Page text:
When everyone is held responsible, no one is responsible.
Our legal system, and organizations in which trust is critical, rely on narrowing the focus to one person. Using a line, or line and staff mentality.
In a line managerial structure, the person at the top of the hierarchical pyramid is considered responsible. That assumption is tempered in a line and staff arrangement, as it is easier to assign blame to someone down the personnel ladder.
We live in a litigious society in which culpability is front and center. A perceived or real failure requires fault-finding. Most organizations are line and staff. So, there is usually an attempt by those holding higher office to blame subordinates for mistakes or incompetence.
American school districts use the line and staff approach for both managerial and academic program oversight. While that approach may work on the managerial side, it is a mistake when supervising and evaluating teachers.
Heaping disdain and criticisms on teachers whose students do poorly on high stakes tests is a travesty. Especially when the system itself is unable or unwilling to provide enough collateral support.
Teachers need the support of other teachers to help them improve everything from classroom management/discipline, to enlightening students academically, to stimulating their intellectual and emotional growth.
Top-down fault-finding is never an incentive for teachers to improve. Strong guide-on-the-side assistance works, especially if the curriculum is locally developed and targeted to specific learning objectives.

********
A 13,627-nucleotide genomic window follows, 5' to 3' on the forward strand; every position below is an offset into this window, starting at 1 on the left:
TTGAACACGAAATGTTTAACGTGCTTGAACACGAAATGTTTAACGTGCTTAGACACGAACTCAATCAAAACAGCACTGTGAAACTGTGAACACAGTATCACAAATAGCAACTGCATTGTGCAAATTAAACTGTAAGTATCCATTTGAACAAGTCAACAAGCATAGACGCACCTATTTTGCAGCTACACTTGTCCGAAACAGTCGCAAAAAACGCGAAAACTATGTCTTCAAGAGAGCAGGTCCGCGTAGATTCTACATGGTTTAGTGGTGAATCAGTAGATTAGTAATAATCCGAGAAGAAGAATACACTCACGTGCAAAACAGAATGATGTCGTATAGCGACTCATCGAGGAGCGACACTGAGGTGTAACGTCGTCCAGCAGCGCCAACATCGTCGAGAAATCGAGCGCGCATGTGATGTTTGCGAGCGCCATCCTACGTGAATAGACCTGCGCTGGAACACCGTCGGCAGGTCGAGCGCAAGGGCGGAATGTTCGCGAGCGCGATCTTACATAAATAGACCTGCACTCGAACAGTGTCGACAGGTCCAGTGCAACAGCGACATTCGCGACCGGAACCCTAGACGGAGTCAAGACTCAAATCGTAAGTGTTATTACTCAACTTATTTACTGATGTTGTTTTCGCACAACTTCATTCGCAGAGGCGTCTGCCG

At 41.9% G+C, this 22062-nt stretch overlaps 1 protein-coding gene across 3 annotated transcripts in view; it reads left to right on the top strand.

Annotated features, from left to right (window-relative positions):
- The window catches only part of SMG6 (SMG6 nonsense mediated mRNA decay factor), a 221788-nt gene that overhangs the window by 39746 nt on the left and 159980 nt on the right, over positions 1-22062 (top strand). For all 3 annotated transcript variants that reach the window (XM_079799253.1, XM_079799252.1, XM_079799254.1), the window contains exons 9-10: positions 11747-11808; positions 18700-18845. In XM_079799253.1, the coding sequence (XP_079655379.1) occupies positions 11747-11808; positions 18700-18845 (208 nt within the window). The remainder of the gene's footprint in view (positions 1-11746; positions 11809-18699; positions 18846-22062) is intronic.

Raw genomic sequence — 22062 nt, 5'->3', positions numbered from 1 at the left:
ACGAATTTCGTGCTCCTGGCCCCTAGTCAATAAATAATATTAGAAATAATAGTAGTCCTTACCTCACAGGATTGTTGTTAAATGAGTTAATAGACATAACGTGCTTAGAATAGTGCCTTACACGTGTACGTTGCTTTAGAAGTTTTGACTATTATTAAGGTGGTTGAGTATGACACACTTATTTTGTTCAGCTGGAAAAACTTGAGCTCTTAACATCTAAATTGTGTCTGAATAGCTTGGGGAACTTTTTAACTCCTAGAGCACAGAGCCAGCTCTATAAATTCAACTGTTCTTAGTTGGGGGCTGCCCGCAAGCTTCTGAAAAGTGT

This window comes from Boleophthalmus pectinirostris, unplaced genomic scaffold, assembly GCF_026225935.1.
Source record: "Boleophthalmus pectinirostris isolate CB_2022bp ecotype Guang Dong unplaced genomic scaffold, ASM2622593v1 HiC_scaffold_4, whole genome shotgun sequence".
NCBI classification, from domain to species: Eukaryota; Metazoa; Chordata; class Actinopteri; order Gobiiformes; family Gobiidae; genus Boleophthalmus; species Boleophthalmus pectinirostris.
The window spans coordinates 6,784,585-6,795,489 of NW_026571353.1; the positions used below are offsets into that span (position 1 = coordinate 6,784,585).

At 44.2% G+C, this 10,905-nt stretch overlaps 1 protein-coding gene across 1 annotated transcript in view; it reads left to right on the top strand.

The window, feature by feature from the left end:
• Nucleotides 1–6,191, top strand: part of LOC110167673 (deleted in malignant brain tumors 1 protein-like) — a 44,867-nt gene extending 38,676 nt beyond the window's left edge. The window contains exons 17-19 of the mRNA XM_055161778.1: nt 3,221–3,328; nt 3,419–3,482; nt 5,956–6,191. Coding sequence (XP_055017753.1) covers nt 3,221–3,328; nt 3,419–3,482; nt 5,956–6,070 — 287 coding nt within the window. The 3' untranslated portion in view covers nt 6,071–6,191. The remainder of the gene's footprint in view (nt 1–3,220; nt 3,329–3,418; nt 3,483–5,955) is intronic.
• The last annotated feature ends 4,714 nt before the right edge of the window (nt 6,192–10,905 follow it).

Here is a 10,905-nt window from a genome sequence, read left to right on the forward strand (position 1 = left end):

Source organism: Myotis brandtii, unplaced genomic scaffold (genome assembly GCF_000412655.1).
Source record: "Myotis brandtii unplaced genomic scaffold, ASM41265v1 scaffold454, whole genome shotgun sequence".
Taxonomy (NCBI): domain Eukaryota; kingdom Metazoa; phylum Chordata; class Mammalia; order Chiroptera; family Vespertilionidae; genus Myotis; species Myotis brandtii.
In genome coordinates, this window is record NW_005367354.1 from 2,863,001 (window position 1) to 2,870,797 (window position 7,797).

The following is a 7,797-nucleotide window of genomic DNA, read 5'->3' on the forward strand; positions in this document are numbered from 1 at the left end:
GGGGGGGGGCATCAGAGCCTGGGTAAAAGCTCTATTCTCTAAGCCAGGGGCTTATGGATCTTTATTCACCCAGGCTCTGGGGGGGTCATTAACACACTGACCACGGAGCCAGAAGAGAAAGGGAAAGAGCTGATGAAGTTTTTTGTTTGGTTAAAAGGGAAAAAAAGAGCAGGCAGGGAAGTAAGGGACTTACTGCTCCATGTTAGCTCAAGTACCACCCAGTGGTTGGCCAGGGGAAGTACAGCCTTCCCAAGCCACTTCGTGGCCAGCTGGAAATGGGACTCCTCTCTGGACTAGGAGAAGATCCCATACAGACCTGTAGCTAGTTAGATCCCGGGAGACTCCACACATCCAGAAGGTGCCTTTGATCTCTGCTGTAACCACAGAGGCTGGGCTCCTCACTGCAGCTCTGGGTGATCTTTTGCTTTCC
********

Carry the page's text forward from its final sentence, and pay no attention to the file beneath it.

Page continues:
Accountability is not solidified and verified through a single test score. Nor even the opinion of a principal or supervisor. Real accountability is measured in terms of how well one teacher or teaching team succeeds in bringing students to some level of content mastery.
Barbara Morgan was not introduced to that idea in her teacher preparation. Mary Chapman was.
Both were idealistic, smart, and ready to serve students. Their differences were teacher training, college graduation dates, subject area concentrations, and when they were hired by the district.
Barbara joined the district in a watershed year and was included in the founding of its new learning infrastructure. Mary joined later and brought with her skills that made the new model work.
Like two people building a ship. One understands much about the superstructure. The other is more expert in the machinery that makes the vessel work.
Both are accountable for making sure the ship floats and moves through the waves.
Barbara and Mary’s Story – Part 1
We became friends and professional colleagues at Sheridan Middle School. Our families are socially close. We participate in many of the same community activities. We often discuss our pre-service and in-service preparation for how we teach now.
Undergraduate teacher education should not waste time on district academic governance processes. Creating decision-making and action-taking governance systems is important.
But it is best taught elsewhere. In a graduate program or district workshops.
The importance of creating a governance model is critical to both the day-to-day and enduring success of any system. But the operational machinery — with its many moving parts — is just as essential.